In 1894, as the Howard family prepared to occupy their newly completed 22-room riverside mansion at Jeffersonville, Ind., the shipyard built the towboat Fritz, named for Capt. Fritz Mentor.
The sternwheeler was constructed for a contract cost of $5,000, utilizing recycled pieces and parts from the towboat Charlie Depauw, also built by the Howards in 1882 for the Duffy family, who were in the coal, sand and gravel business, ultimately evolving into the Ohio River Sand & Gravel Company at Louisville. The Charlie Depauw was dismantled in 1890.
The Fritz, which had joined the fleet of the Combine in 1899, was taken to Elizabeth, Pa., in 1906, at which time the name was changed to Rescue. The vessel did towing work in the Caseyville, Ky., region for the Combine until that corporation was dissolved in 1916.
The Rescue was eventually sold to the Chicago & Erie Railroad, which was operating a transfer service at Joppa, Ill., in conjunction with their mainline to St. Louis and Chicago. Capt. J.F. Browinski was the terminal superintendent; his son was later master of the Federal Barge Line towboat Natchez and lost his life when that vessel struck the Greenville, Miss., bridge and sank on March 4, 1948.
The Rescue was rebuilt at Paducah in 1918 and named W.J. Jackson. The “new” riverboat had a wooden hull measuring 126.5 feet in length by 27.5 feet in width; it received the used Sweeney high-pressure engines (built at Wheeling, W.Va., and having 12-inch cylinders with six-foot stroke) from the Fritz-Rescue, dating back to the Charlie Depauw of 1882.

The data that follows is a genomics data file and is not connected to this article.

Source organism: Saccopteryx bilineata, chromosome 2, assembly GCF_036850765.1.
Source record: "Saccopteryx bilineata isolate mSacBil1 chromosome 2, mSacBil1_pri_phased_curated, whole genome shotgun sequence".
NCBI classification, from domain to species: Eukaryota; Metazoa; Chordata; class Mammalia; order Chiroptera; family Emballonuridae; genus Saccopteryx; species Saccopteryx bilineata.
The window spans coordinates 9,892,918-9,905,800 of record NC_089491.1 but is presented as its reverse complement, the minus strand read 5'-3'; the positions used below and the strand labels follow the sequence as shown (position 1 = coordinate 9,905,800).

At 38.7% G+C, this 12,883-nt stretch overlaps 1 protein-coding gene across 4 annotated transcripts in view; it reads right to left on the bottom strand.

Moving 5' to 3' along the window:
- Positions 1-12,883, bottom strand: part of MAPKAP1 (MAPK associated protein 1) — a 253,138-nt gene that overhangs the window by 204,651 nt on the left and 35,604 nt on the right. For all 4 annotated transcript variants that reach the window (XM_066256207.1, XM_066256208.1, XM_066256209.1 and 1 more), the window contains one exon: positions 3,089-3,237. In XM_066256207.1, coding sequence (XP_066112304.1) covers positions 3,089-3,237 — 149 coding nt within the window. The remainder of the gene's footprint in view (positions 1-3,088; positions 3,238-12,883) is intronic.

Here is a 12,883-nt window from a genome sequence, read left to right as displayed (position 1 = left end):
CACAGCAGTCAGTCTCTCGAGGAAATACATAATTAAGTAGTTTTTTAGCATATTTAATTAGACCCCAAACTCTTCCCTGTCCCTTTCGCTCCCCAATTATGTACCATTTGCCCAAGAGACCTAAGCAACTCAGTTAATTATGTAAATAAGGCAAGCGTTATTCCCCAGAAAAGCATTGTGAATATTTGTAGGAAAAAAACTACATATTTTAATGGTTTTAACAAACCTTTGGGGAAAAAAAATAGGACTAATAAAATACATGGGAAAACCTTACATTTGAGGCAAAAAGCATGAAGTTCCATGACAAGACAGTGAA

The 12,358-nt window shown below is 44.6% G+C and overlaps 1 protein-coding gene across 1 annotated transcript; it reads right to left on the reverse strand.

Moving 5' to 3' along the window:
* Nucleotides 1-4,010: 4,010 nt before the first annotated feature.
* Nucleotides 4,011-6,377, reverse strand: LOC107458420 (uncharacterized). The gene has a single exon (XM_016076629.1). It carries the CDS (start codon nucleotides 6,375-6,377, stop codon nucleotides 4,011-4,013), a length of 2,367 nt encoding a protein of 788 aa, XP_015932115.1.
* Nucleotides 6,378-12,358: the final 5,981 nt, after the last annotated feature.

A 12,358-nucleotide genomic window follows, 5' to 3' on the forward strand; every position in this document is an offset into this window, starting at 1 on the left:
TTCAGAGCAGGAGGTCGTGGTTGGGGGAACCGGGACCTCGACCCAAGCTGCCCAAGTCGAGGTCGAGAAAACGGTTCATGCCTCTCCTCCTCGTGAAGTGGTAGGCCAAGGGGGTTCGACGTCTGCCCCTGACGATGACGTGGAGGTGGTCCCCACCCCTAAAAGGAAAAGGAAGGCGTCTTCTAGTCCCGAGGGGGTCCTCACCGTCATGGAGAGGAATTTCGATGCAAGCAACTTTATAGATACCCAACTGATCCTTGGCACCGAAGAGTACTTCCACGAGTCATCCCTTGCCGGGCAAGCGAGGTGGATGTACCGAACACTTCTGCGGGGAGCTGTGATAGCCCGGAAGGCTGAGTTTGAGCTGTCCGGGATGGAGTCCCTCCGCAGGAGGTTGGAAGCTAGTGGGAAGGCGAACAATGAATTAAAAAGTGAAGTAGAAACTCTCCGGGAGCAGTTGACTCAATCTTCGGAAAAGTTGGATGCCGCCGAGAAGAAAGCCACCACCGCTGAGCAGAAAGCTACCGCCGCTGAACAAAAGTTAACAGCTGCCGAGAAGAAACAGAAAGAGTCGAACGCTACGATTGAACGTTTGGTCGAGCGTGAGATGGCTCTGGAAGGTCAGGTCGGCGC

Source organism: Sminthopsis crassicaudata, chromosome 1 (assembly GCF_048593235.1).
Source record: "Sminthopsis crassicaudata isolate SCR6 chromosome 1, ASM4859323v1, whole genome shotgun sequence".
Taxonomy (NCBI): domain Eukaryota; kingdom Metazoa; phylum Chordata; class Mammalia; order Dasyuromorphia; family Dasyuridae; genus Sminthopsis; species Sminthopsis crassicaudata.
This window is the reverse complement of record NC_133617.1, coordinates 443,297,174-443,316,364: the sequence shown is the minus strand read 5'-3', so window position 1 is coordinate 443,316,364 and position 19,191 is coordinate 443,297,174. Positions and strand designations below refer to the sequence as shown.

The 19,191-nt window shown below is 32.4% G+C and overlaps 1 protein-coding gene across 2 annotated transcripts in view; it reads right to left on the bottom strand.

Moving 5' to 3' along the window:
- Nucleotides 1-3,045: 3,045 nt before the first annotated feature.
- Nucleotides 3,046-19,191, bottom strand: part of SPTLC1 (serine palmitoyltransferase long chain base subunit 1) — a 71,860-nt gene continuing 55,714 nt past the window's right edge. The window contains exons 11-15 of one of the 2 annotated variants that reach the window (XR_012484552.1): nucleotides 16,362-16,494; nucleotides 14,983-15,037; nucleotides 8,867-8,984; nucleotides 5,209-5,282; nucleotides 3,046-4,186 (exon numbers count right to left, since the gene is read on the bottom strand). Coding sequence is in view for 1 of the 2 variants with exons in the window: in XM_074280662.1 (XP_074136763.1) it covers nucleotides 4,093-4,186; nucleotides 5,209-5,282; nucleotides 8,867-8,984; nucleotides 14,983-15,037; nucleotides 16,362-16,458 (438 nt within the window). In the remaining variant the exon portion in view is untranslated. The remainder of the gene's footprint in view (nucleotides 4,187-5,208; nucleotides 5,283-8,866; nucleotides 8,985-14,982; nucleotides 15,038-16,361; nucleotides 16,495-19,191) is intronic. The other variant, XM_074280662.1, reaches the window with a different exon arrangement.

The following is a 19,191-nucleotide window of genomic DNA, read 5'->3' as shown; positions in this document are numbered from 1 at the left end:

Capt. Nelson M. Broadfoot was the longtime master of the Jackson with Bill Emmick presiding in the engineroom. The vessel reportedly had a beautiful deep-toned whistle that was well-known on the river.
In 1936, the sternwheeler was sold to Hardy Roberts of Paducah, who renamed it J.J. McViccar, after extensive renovation work was completed at the Paducah Marine Ways.
The McViccar did contract towing work, mainly from Wood River, Ill., to Nashville, Tenn. The towboat was in the command of various masters, including Capt. Ralph Bishop, Capt. Howard Thomas and Capt. Sam Felts. One of the navigation officers was Capt. John Gann, a veteran packet boat pilot who served many steamboats operating on the Cumberland River. One of the boat’s engineers was Forrest Crutchfield, who once described the engines and three Fowler-Wolfe boilers, which were supplied water by an ancient Ainslee-Cochran doctor pump, as working very easy.
The J.J. McViccar sank some 18 miles below Paducah opposite Mayberry Landing (Mile 956.7) in the autumn of 1941. The riverboat rested in shallow water on an even keel in the main channel of the Ohio River, and for a time salvage was considered.
The late Joe LeBoeuf, career riverman from Lake Charles, La., was long with the U.S. Army Corps of Engineers and in his retirement served as mate on the steamer Belle of Louisville when this writer was a member of the crew. Joe sometimes spoke of the J.J. McViccar and recalled that the stalwart steamboat never ran again following the sinking and was scrapped at the site.
Caption for top photo: The steam towboat J.J. McViccar sunk near Paducah, Ky., in October 1941. (Keith Norrington collection)